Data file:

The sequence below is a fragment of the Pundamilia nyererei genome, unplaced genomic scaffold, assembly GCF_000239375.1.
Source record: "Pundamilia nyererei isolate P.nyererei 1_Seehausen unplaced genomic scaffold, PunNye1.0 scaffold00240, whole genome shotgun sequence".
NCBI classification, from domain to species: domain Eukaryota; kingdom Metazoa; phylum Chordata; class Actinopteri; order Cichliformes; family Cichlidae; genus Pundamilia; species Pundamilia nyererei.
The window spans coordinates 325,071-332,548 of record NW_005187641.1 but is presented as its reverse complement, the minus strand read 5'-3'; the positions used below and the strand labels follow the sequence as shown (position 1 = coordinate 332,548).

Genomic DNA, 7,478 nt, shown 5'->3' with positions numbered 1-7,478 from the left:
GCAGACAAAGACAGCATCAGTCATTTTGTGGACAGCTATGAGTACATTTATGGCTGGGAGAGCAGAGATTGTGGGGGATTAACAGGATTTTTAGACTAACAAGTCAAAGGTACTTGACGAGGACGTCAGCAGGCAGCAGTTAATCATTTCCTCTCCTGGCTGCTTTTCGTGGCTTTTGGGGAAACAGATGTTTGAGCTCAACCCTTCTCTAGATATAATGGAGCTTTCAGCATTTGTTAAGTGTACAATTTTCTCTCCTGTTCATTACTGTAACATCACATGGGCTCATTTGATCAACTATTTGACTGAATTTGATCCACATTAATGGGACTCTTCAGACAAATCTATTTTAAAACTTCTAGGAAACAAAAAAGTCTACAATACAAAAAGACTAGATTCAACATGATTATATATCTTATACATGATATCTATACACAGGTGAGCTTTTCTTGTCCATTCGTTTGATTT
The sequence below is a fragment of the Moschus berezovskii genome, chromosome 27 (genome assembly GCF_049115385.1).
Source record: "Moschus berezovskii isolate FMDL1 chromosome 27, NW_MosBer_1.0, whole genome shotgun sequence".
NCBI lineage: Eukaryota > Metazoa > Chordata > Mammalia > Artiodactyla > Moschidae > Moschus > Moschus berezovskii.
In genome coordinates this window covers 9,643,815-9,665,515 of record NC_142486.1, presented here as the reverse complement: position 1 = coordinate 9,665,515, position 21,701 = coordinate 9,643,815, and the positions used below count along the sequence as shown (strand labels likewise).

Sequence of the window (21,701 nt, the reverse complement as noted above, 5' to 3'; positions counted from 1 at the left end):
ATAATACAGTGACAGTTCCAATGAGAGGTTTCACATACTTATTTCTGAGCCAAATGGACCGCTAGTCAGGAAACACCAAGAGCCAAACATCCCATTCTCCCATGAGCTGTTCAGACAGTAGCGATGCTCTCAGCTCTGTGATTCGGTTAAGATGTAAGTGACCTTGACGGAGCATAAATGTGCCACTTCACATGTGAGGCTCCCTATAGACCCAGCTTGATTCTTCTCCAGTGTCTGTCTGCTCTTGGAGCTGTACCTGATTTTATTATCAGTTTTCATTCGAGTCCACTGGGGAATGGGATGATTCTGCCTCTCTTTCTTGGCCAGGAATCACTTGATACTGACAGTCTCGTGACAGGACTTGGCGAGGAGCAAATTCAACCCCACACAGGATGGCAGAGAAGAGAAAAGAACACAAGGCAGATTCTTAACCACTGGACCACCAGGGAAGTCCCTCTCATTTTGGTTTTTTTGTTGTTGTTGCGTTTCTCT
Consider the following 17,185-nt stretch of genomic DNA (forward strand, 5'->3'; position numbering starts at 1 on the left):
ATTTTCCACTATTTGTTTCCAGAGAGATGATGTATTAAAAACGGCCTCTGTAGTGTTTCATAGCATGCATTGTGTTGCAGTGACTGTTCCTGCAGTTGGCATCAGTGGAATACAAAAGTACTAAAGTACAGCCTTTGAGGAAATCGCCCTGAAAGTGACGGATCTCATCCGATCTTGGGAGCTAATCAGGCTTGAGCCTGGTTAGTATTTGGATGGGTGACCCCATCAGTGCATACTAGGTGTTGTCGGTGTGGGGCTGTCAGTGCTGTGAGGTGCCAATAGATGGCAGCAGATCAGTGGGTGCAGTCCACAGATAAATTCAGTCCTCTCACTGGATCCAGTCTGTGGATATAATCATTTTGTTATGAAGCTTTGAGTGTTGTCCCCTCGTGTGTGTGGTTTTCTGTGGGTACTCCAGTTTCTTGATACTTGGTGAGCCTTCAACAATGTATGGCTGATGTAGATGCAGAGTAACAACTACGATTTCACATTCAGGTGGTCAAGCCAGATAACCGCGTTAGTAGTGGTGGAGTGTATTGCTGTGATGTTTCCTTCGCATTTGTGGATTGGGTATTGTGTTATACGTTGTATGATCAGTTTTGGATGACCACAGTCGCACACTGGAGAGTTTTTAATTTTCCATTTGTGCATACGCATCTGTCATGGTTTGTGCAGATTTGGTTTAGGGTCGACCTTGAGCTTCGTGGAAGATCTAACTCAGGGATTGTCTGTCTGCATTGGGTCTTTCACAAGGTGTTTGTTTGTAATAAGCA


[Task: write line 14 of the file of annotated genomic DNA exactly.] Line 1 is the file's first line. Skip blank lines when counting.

ATTTTCCACTATTTGTTTCCAGAGAGATGATGTATTAAAAACGGCCTCTGTAGTGTTTCATAGCATGCATTGTGTTGCAGTGACTGTTCCTGCAGTTGGCATCAGTGGAATACAAAAGTACTAAAGTACAGCCTTTGAGGAAATCGCCCTGAAAGTGACGGATCTCATCCGATCTTGGGAGCTAATCAGGCTTGAGCCTGGTTAGTATTTGGATGGGTGACCCCATCAGTGCATACTAGGTGTTGTCGGTGTGGGGCTGTCAGTGCTGTGAGGTGCCAATAGATGGCAGCAGATCAGTGGGTGCAGTCCACAGATAAATTCAGTCCTCTCACTGGATCCAGTCTGTGGATATAATCATTTTGTTATGAAGCTTTGAGTGTTGTCCCCTCGTGTGTGTGGTTTTCTGTGGGTACTCCAGTTTCTTGATACTTGGTGAGCCTTCAACAATGTATGGCTGATGTAGATGCAGAGTAACAACTACGATTTCACATTCAGGTGGTCAAGCCAGATAACCGCGTTAGTAGTGGTGGAGTGTATTGCTGTGATGTTTCCTTCGCATTTGTGGATTGGGTATTGTGTTATACGTTGTATGATCAGTTTTGGATGACCACAGTCGCACACTGGAGAGTTTTTAATTTTCCATTTGTGCATACGCATCTGTCATGGTTTGTGCAGATTTGGTTTAGGGTCGACCTTGAGCTTCGTGGAAGATCTAACTCAGGGATTGTCTGTCTGCATTGGGTCTTTCACAAGGTGTTTGTTTGTAATAAGCA